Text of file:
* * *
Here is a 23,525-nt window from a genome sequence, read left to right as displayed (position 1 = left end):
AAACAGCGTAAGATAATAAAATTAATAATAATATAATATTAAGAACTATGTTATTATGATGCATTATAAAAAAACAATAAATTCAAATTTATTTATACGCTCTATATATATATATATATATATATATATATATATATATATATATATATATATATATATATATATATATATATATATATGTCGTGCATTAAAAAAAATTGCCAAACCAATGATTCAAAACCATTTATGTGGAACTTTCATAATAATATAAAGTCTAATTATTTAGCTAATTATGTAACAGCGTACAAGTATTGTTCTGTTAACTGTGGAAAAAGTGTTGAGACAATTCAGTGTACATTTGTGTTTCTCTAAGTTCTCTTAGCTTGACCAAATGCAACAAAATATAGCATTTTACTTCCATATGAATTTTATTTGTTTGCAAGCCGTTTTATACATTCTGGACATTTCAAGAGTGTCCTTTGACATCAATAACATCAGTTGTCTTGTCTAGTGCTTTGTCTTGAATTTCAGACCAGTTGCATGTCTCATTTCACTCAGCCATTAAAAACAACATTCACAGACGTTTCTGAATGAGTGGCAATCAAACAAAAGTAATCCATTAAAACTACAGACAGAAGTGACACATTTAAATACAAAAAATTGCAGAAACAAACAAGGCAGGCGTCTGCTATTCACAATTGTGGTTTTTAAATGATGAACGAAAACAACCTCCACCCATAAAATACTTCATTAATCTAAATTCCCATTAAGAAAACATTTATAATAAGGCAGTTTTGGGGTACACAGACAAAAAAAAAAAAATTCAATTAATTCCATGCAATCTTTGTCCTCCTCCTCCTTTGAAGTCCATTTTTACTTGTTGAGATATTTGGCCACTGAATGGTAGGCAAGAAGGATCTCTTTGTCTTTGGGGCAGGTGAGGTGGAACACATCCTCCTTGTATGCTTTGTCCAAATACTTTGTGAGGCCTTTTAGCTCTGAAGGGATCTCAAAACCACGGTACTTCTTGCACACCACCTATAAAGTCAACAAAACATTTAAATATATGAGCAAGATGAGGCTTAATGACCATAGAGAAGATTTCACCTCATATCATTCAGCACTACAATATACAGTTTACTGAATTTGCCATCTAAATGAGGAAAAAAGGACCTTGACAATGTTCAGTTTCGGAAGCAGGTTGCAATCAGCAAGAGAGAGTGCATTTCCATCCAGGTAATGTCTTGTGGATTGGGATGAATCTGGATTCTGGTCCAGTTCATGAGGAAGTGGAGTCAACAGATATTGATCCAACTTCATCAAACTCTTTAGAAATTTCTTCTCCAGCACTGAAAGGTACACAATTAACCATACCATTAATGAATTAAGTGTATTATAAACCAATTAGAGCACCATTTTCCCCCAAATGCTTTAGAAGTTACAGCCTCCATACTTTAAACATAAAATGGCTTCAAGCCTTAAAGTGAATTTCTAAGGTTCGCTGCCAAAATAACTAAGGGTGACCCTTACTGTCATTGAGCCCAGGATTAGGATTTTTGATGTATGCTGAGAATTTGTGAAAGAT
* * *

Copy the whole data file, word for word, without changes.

Here is a 23,525-nt window from a genome sequence, read left to right as displayed (position 1 = left end):
AAACAGCGTAAGATAATAAAATTAATAATAATATAATATTAAGAACTATGTTATTATGATGCATTATAAAAAAACAATAAATTCAAATTTATTTATACGCTCTATATATATATATATATATATATATATATATATATATATATATATATATATATATATATATATATATATATATATATGTCGTGCATTAAAAAAAATTGCCAAACCAATGATTCAAAACCATTTATGTGGAACTTTCATAATAATATAAAGTCTAATTATTTAGCTAATTATGTAACAGCGTACAAGTATTGTTCTGTTAACTGTGGAAAAAGTGTTGAGACAATTCAGTGTACATTTGTGTTTCTCTAAGTTCTCTTAGCTTGACCAAATGCAACAAAATATAGCATTTTACTTCCATATGAATTTTATTTGTTTGCAAGCCGTTTTATACATTCTGGACATTTCAAGAGTGTCCTTTGACATCAATAACATCAGTTGTCTTGTCTAGTGCTTTGTCTTGAATTTCAGACCAGTTGCATGTCTCATTTCACTCAGCCATTAAAAACAACATTCACAGACGTTTCTGAATGAGTGGCAATCAAACAAAAGTAATCCATTAAAACTACAGACAGAAGTGACACATTTAAATACAAAAAATTGCAGAAACAAACAAGGCAGGCGTCTGCTATTCACAATTGTGGTTTTTAAATGATGAACGAAAACAACCTCCACCCATAAAATACTTCATTAATCTAAATTCCCATTAAGAAAACATTTATAATAAGGCAGTTTTGGGGTACACAGACAAAAAAAAAAAAATTCAATTAATTCCATGCAATCTTTGTCCTCCTCCTCCTTTGAAGTCCATTTTTACTTGTTGAGATATTTGGCCACTGAATGGTAGGCAAGAAGGATCTCTTTGTCTTTGGGGCAGGTGAGGTGGAACACATCCTCCTTGTATGCTTTGTCCAAATACTTTGTGAGGCCTTTTAGCTCTGAAGGGATCTCAAAACCACGGTACTTCTTGCACACCACCTATAAAGTCAACAAAACATTTAAATATATGAGCAAGATGAGGCTTAATGACCATAGAGAAGATTTCACCTCATATCATTCAGCACTACAATATACAGTTTACTGAATTTGCCATCTAAATGAGGAAAAAAGGACCTTGACAATGTTCAGTTTCGGAAGCAGGTTGCAATCAGCAAGAGAGAGTGCATTTCCATCCAGGTAATGTCTTGTGGATTGGGATGAATCTGGATTCTGGTCCAGTTCATGAGGAAGTGGAGTCAACAGATATTGATCCAACTTCATCAAACTCTTTAGAAATTTCTTCTCCAGCACTGAAAGGTACACAATTAACCATACCATTAATGAATTAAGTGTATTATAAACCAATTAGAGCACCATTTTCCCCCAAATGCTTTAGAAGTTACAGCCTCCATACTTTAAACATAAAATGGCTTCAAGCCTTAAAGTGAATTTCTAAGGTTCGCTGCCAAAATAACTAAGGGTGACCCTTACTGTCATTGAGCCCAGGATTAGGATTTTTGATGTATGCTGAGAATTTGTGAAAGAT